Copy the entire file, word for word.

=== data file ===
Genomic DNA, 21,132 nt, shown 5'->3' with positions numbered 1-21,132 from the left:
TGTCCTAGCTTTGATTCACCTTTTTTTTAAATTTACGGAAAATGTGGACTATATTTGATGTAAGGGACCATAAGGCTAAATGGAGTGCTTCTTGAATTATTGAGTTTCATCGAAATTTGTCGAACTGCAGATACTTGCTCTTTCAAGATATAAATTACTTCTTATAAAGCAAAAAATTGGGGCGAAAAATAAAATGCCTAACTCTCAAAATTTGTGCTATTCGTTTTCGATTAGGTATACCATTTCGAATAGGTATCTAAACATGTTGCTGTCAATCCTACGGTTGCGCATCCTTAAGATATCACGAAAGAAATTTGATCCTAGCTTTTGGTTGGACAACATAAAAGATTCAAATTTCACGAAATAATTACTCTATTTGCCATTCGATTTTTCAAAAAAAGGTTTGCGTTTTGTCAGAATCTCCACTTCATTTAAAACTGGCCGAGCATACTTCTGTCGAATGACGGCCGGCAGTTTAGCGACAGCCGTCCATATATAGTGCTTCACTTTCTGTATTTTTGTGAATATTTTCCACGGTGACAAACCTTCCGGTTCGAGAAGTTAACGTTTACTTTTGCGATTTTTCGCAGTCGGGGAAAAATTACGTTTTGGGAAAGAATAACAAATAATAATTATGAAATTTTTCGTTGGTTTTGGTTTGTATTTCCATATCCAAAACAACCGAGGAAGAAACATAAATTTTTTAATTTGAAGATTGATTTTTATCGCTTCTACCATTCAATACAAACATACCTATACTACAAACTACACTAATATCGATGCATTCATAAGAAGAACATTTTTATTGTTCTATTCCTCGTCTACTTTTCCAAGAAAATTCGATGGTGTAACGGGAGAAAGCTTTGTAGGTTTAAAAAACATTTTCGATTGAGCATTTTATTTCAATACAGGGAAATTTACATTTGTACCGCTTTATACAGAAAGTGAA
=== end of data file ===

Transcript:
Genomic DNA, 21,132 nt, shown 5'->3' with positions numbered 1-21,132 from the left:
TGTCCTAGCTTTGATTCACCTTTTTTTTAAATTTACGGAAAATGTGGACTATATTTGATGTAAGGGACCATAAGGCTAAATGGAGTGCTTCTTGAATTATTGAGTTTCATCGAAATTTGTCGAACTGCAGATACTTGCTCTTTCAAGATATAAATTACTTCTTATAAAGCAAAAAATTGGGGCGAAAAATAAAATGCCTAACTCTCAAAATTTGTGCTATTCGTTTTCGATTAGGTATACCATTTCGAATAGGTATCTAAACATGTTGCTGTCAATCCTACGGTTGCGCATCCTTAAGATATCACGAAAGAAATTTGATCCTAGCTTTTGGTTGGACAACATAAAAGATTCAAATTTCACGAAATAATTACTCTATTTGCCATTCGATTTTTCAAAAAAAGGTTTGCGTTTTGTCAGAATCTCCACTTCATTTAAAACTGGCCGAGCATACTTCTGTCGAATGACGGCCGGCAGTTTAGCGACAGCCGTCCATATATAGTGCTTCACTTTCTGTATTTTTGTGAATATTTTCCACGGTGACAAACCTTCCGGTTCGAGAAGTTAACGTTTACTTTTGCGATTTTTCGCAGTCGGGGAAAAATTACGTTTTGGGAAAGAATAACAAATAATAATTATGAAATTTTTCGTTGGTTTTGGTTTGTATTTCCATATCCAAAACAACCGAGGAAGAAACATAAATTTTTTAATTTGAAGATTGATTTTTATCGCTTCTACCATTCAATACAAACATACCTATACTACAAACTACACTAATATCGATGCATTCATAAGAAGAACATTTTTATTGTTCTATTCCTCGTCTACTTTTCCAAGAAAATTCGATGGTGTAACGGGAGAAAGCTTTGTAGGTTTAAAAAACATTTTCGATTGAGCATTTTATTTCAATACAGGGAAATTTACATTTGTACCGCTTTATACAGAAAGTGAA